Okay, not EVERYBODY dance now...

Okay, not EVERYBODY dance now…

Writer Mike Baron has explained that this was a conscious attempt to ground the character, to make him feel more realistic. There were other attempts made to underscore this point:

One of the things we’ve done, in dealing with his power, is tried to show the cost in energy. He just can’t go running off at the speed of sound all day and not pay for it. He has to eat enormous quantities of food, carbohydrates in particular. He drinks huge amounts. And when he really exerts himself, he’ll end up sleeping for 16 hours at a stretch.

This feels more than a little bit trite, and even like it misunderstands the problem that people had relating to the Flash as a character.

No rest for the not-quite-wicked...

No rest for the not-quite-wicked…

While there are pretty significant physics-related differences between travelling 705mph and the speed of light, it isn’t as if a person moving 705mph is proportionally more relatable to the reader. Besides, it isn’t really a limit, because all that a writer or artist has to do is show a panel of Wally eating lots of burgers after doing a massive stunt. It can also be used for cheap drama, like having Spider-Man run out of webbing fluid at an important point.

Super powers often have little direct correlation on a character’s relative popularity. Batman is just a billionaire dressed as a flying rodent, and he might be the most popular superhero in the world, but Wolverine is almost as popular despite having the ability to regrown himself from a single cell when the plot demands it. Superhero characters resonate with audiences for reasons beyond their power sets. Baron’s immediate fixation on stressing how much weaker Wally West is feels like a misplaced priority.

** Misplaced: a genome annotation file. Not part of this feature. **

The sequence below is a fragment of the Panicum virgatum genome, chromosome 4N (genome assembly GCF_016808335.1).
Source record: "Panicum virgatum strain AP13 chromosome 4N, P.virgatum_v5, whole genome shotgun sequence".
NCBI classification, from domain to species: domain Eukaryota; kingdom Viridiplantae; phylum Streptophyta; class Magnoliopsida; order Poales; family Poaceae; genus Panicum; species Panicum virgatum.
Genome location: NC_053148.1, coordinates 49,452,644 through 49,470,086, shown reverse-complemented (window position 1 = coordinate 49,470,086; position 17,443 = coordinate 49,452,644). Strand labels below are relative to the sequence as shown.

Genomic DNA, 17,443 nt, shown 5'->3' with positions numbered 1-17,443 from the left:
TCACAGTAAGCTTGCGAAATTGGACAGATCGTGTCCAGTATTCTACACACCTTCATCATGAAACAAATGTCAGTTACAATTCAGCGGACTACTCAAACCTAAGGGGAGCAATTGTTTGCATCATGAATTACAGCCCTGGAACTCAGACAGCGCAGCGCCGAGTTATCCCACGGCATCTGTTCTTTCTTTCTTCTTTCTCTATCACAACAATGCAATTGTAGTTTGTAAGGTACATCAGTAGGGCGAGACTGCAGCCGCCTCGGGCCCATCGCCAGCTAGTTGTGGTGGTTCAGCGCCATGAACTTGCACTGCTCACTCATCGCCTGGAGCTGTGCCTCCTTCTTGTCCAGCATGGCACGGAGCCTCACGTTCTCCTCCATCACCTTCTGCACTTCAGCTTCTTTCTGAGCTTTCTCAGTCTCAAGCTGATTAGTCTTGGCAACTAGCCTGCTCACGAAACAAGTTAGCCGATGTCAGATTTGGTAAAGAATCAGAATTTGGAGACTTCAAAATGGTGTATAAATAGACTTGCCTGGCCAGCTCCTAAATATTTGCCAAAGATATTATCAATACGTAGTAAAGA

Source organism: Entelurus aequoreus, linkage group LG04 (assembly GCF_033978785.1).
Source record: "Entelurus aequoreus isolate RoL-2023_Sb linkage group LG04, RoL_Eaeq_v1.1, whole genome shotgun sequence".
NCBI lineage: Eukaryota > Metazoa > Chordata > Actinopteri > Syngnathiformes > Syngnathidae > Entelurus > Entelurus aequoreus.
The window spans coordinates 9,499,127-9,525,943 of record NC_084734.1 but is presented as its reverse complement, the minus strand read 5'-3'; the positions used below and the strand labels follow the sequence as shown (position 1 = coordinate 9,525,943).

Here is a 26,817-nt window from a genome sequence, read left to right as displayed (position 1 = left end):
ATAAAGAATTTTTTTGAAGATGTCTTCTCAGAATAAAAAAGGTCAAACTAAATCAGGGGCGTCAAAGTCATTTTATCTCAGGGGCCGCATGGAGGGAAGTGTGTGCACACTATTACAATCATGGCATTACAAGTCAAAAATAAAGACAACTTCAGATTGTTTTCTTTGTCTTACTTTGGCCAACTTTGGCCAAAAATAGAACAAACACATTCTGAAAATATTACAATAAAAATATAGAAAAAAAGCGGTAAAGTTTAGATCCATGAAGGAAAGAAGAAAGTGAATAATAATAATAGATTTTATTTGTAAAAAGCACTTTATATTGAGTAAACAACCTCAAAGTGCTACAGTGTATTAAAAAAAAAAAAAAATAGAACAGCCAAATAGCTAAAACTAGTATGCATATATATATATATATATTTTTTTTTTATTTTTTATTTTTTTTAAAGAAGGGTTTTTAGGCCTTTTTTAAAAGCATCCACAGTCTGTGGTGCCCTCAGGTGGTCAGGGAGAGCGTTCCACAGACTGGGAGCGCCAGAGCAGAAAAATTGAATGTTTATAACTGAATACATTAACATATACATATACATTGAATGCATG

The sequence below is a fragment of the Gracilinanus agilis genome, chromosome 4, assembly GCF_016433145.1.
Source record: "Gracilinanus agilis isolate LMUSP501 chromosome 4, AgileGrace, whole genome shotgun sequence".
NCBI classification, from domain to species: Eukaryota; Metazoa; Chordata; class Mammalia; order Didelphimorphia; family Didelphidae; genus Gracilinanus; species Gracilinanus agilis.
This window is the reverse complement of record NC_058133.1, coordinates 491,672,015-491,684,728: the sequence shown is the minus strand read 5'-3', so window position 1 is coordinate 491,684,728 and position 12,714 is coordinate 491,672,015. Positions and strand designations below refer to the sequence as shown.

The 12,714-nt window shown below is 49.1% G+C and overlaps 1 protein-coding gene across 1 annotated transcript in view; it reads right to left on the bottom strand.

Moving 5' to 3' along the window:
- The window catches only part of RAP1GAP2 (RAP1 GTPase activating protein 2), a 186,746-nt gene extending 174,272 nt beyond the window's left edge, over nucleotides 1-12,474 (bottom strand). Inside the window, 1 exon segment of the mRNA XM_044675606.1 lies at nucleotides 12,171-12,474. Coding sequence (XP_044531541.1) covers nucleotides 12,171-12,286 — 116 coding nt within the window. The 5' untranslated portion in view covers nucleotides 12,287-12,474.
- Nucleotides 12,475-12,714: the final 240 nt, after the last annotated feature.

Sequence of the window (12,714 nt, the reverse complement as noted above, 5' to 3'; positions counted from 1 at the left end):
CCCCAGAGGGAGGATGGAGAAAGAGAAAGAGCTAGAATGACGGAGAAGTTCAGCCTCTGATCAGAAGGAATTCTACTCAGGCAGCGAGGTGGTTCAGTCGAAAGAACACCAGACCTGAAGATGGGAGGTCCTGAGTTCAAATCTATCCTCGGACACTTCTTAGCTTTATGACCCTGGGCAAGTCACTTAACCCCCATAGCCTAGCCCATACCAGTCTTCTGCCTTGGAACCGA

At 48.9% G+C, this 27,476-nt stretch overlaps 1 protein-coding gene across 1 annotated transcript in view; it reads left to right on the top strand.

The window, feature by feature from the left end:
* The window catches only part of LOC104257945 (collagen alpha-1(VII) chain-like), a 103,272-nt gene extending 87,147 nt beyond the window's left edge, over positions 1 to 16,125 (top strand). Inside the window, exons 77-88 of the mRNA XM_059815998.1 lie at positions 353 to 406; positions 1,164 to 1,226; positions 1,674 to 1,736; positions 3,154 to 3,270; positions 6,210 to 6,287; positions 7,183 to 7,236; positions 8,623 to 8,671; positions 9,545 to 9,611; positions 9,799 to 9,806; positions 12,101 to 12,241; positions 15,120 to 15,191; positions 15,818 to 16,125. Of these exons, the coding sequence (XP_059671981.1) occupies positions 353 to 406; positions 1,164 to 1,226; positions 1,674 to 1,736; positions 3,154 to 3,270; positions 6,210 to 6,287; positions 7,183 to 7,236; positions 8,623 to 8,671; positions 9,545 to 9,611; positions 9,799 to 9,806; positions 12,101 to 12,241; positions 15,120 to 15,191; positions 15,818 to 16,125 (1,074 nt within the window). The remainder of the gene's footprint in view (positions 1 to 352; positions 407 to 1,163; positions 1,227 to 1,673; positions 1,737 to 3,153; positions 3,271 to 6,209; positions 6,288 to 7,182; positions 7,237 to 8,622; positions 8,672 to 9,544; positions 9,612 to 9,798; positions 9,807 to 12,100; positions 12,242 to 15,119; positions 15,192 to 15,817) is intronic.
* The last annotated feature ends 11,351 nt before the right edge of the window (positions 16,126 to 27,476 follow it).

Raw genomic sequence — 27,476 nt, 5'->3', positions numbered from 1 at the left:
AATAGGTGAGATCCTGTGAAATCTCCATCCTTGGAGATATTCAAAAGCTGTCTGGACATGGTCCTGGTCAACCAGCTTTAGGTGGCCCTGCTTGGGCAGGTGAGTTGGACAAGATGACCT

All fired up...

All fired up…

It’s no wonder that Mark Waid would work hard to push back against these limitations during his run on the title. With Born to Run and The Return of Barry Allen, Waid would effectively throw out a lot of the “groundwork” that was established in these early issues – aggressively tackling the elephants in the room. At once, Waid would brush aside many of the miscalculations made by Baron and would also do a much better job of helping Wally West to make the role his own.

Quite a significant amount of Happy Birthday, Wally West and Hearts… of Stone seem to put the reader at odds with Wally West. There’s a sense that Baron is trying to position Wally West as a hero for the eighties, but in a way that feels tone deaf and awkward. West is preoccupied with the idea of money and income. This isn’t a bad idea of itself. After all, Peter Parker spent much of his publication history struggling to make ends meet. The problem is how Baron tackles this issue.